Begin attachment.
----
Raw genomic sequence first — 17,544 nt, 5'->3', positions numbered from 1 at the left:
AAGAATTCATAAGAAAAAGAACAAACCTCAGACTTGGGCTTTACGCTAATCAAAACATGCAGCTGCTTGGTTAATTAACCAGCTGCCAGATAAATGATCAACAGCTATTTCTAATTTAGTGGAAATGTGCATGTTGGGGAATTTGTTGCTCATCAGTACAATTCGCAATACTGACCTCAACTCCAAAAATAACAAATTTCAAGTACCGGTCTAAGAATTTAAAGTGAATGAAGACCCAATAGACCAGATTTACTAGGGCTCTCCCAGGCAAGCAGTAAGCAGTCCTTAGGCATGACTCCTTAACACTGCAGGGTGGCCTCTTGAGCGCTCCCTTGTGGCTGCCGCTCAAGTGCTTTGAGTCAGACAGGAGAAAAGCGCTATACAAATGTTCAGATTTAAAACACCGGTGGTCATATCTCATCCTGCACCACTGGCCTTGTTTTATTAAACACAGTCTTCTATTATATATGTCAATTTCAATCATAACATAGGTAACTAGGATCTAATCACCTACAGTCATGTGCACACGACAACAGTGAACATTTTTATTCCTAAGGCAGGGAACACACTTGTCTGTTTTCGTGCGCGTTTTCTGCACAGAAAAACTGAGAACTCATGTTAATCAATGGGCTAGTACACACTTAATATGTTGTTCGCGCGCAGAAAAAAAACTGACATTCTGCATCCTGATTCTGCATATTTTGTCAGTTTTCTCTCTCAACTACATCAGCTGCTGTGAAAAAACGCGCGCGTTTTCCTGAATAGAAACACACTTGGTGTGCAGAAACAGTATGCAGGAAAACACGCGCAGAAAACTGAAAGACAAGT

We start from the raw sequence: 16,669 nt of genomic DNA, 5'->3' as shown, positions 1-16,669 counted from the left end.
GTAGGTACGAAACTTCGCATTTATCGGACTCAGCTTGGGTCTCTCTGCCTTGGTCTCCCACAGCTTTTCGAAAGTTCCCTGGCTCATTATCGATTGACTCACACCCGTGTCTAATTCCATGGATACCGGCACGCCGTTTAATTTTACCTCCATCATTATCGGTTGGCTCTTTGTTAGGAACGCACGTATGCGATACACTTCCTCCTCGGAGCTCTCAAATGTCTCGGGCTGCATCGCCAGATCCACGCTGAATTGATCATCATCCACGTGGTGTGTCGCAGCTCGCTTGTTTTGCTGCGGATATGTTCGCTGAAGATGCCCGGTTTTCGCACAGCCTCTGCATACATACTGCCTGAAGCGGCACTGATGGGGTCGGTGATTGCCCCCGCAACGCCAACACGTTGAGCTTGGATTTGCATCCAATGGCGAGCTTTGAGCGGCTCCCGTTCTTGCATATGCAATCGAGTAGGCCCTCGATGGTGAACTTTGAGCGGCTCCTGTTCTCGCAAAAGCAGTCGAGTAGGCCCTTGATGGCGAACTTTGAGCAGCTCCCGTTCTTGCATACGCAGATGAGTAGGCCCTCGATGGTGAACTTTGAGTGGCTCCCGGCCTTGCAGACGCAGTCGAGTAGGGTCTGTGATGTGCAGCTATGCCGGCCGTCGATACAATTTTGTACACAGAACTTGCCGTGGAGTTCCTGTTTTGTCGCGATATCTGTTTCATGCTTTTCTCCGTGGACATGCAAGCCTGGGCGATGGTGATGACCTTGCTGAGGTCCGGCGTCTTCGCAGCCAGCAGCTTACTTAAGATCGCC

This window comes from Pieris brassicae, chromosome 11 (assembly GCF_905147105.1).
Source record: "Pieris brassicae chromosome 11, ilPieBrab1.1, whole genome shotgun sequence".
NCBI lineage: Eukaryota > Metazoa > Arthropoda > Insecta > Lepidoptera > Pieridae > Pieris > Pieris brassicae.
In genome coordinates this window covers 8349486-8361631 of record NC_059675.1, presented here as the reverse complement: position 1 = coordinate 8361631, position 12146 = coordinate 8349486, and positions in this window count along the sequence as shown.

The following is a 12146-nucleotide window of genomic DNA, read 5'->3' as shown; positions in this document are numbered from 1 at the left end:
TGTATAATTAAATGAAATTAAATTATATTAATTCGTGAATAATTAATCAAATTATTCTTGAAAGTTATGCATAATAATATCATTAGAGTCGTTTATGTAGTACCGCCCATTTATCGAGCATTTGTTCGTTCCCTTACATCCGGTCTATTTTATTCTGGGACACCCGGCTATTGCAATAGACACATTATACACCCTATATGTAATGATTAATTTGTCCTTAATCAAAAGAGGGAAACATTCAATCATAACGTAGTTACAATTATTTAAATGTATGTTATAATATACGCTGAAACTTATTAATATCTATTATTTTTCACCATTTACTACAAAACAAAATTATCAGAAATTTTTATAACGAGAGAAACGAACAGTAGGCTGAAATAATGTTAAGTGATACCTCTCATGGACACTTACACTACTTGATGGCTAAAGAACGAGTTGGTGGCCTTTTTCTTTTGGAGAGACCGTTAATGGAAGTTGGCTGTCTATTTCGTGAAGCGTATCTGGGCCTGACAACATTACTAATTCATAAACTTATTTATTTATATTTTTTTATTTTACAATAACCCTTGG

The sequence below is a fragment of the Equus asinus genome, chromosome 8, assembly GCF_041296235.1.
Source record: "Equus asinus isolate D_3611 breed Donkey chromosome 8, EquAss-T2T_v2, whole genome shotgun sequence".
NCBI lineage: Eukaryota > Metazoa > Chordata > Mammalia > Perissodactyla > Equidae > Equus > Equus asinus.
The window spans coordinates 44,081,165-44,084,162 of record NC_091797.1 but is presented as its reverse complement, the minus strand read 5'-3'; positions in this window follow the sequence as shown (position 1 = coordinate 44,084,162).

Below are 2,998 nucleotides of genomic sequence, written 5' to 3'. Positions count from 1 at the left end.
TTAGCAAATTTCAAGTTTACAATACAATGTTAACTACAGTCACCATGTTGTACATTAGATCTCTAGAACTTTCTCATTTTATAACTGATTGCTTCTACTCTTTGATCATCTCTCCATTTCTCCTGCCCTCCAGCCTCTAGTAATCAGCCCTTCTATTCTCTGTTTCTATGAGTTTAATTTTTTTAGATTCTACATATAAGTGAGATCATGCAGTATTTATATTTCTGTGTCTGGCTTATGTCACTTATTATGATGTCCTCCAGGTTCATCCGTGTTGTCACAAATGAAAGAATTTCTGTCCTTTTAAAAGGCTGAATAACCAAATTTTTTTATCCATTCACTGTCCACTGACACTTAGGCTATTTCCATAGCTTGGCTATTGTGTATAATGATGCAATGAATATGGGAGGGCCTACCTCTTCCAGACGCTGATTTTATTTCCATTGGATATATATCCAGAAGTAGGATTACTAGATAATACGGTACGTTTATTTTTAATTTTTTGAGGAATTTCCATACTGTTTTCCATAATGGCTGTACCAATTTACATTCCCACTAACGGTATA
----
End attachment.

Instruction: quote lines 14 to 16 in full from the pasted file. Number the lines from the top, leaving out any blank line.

The window spans coordinates 44,081,165-44,084,162 of record NC_091797.1 but is presented as its reverse complement, the minus strand read 5'-3'; positions in this window follow the sequence as shown (position 1 = coordinate 44,084,162).

Below are 2,998 nucleotides of genomic sequence, written 5' to 3'. Positions count from 1 at the left end.
TTAGCAAATTTCAAGTTTACAATACAATGTTAACTACAGTCACCATGTTGTACATTAGATCTCTAGAACTTTCTCATTTTATAACTGATTGCTTCTACTCTTTGATCATCTCTCCATTTCTCCTGCCCTCCAGCCTCTAGTAATCAGCCCTTCTATTCTCTGTTTCTATGAGTTTAATTTTTTTAGATTCTACATATAAGTGAGATCATGCAGTATTTATATTTCTGTGTCTGGCTTATGTCACTTATTATGATGTCCTCCAGGTTCATCCGTGTTGTCACAAATGAAAGAATTTCTGTCCTTTTAAAAGGCTGAATAACCAAATTTTTTTATCCATTCACTGTCCACTGACACTTAGGCTATTTCCATAGCTTGGCTATTGTGTATAATGATGCAATGAATATGGGAGGGCCTACCTCTTCCAGACGCTGATTTTATTTCCATTGGATATATATCCAGAAGTAGGATTACTAGATAATACGGTACGTTTATTTTTAATTTTTTGAGGAATTTCCATACTGTTTTCCATAATGGCTGTACCAATTTACATTCCCACTAACGGTATA